Due to the pandemic it has been harder for me to make other African American friends due to the fact that I attend a Predominately White Institute. Most of the people in my classes are not POC and I can't relate to them. I don't have as much confidence to ask questions during my lecture because it's hard for me to connect with my professors.

Tatiana D. said...

The current pandemic we have been faced with for over a year now has brought about many difficulties for me as a college freshman. For one, it has made it much more difficult for myself and other African American undergrads to connect with one another, due to most classes and campus activities being held virtually. In addition, many less fortunate African American students have either chosen or been forced to sit this semester out, due to the poor health of the economy, which lessens the school's overall diversity and lessens the amount of representation our campus has of us as a race.

Peyton Payne said...

It is difficult to be exposed to other students on a level to actually meet them because of how limited interactions are on campus. Online events do not appeal to me.

Lesley S. said...

Ever since the pandemic happened, school has been becoming more of a struggle for since I didn't get to experience what a regular college education is, specially being a freshman. School has lost its flair for me ever since it went online and I find it hard to be motivated, but I'm trying to get out of the mentality since I really do enjoy school and I want to feel motivated like I used to. It has also been really hard to participate in event since I live at home and my schedule never works out with online event, so I feel like I'm missing out on many experiences. Thankfully, I haven't had a hard time making friends since I am pretty sociable no matter if it's in-person or online. Hopefully things go back to normal soon so I can experience the true college life I have missed out on.

Chaianna Curry said...

Since the pandemic, college life as well as life in general has become much more difficult. Especially when it comes to socializing. Because of all the time I spent in quarantine, I actually lost a lot of my social skills. So even during the rare occasion that I run into my fellow African American peers I have no idea how to engage with them. Not only that, but there's hardly any in-person events I can attend to help me meet new people.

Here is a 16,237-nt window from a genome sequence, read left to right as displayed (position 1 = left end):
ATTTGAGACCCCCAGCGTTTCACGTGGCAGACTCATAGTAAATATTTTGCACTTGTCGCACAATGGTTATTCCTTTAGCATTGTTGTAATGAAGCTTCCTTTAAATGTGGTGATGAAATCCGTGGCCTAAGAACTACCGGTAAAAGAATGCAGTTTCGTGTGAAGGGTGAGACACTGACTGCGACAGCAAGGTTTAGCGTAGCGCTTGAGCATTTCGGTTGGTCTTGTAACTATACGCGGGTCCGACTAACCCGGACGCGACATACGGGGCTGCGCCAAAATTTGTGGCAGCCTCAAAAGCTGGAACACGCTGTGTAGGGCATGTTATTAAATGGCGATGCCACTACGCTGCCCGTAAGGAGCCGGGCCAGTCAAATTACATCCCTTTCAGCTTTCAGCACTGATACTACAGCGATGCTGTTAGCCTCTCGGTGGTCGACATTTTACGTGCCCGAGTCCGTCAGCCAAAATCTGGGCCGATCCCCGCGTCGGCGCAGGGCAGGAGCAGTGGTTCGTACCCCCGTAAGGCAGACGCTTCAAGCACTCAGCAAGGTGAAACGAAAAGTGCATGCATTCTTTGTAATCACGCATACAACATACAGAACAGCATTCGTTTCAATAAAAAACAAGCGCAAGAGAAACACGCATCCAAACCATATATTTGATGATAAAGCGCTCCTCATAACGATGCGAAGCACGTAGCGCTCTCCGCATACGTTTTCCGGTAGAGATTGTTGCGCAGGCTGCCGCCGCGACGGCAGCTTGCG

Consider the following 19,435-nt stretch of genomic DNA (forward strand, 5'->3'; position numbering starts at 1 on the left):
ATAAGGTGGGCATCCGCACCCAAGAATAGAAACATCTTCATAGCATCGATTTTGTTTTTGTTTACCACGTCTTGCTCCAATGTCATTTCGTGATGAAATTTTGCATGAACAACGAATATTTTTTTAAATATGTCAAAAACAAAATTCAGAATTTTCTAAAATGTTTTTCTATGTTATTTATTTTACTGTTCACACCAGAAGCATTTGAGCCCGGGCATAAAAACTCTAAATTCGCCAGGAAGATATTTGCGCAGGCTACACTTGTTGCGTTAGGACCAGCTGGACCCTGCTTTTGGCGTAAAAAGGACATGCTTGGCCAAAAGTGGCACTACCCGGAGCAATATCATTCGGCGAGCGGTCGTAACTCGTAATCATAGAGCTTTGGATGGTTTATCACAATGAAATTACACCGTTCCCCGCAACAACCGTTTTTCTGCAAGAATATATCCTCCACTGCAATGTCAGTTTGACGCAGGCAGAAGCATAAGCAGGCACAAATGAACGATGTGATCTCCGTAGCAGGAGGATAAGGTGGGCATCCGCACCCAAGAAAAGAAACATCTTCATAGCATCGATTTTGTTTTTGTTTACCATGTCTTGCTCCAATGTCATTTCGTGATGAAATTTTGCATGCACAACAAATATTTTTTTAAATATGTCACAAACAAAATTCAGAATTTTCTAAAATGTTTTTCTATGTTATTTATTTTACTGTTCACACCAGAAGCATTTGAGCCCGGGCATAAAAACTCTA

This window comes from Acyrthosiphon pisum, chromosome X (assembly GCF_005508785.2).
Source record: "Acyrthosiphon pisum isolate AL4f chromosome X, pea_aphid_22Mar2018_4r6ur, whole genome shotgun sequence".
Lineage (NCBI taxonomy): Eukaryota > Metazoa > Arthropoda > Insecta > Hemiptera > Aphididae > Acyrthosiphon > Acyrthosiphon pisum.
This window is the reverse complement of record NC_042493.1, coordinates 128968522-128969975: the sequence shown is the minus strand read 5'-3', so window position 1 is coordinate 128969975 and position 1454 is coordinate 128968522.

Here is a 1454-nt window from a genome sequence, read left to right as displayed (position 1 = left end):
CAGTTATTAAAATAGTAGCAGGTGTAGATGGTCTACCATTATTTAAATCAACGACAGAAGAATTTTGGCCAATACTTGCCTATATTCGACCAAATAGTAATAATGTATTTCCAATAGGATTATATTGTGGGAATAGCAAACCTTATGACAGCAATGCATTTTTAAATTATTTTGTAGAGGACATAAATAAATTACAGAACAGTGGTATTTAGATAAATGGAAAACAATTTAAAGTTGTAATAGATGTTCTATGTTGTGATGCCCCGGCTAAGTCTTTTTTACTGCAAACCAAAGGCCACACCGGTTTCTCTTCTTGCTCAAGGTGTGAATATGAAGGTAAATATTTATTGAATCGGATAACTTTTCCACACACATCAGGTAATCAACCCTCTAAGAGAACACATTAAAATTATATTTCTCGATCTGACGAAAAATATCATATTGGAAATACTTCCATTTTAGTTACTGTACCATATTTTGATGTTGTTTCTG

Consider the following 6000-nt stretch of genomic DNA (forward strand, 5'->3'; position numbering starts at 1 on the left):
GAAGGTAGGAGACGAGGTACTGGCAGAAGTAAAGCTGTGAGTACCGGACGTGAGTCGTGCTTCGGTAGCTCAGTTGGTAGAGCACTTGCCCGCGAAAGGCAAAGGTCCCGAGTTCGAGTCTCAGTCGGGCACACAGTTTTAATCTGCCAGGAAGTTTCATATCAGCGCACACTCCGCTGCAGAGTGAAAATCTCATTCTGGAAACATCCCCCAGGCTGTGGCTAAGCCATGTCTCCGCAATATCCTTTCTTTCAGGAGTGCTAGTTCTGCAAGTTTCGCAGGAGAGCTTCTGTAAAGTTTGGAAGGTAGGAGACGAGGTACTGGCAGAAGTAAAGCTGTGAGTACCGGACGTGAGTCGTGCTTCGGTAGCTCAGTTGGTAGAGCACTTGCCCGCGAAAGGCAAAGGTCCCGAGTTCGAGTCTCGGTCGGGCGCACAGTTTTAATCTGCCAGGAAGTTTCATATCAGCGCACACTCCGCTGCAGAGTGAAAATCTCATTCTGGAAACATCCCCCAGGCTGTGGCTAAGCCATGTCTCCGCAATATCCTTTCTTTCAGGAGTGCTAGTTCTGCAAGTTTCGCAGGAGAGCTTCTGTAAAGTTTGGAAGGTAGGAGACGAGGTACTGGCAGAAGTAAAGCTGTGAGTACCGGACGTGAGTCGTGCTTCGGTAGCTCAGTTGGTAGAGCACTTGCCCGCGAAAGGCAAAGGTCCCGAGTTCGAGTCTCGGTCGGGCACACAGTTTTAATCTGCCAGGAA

-Chai Curry

Jalen White said...

I think the biggest struggle for me during this pandemic has to be on the financial side. Money was much harder to come by this past year, and that's an experience that is not foreign to a lot of my peers. A great portion of classmates and friends had to skip out on school this year, and a vast majority of them were African American. It really makes building and maintaining lasting relationships much harder, and I wish that they could be here with me.

Nyah Crockett said...

Since the pandemic has begun, I feel like it's been harder to reach out and make connections. Of course, I can and have made friends with those who live near me in the dorms, but I haven't made as many friendships with other black girls as I wanted to.

Ta'mya Cummings said...

The pandemic has made it harder to do many things on campus. For me, I feel like it is harder to try to be active and be social, especially when it comes to trying to connect with the other African Americans on campus. Also, the experience with transitioning from in person to online so suddenly had made it harder to stay motivated and to have the real college experience we all signed up for.

Lexis Lewis said...

In the past year the pandemic has changed a lot for me. From previous years I suffer from seasonal depression, ranging from December to March it is tough for me to cope with alot of things the main thing is family issues. Being on quarantine made it much more difficult to deal with these things because feeling lonely. Being a student during the semester it has been a struggle keeping up with school work and also working a job in order to earn money in order to cover cost of things I need while not in school.

Byron Coulter said...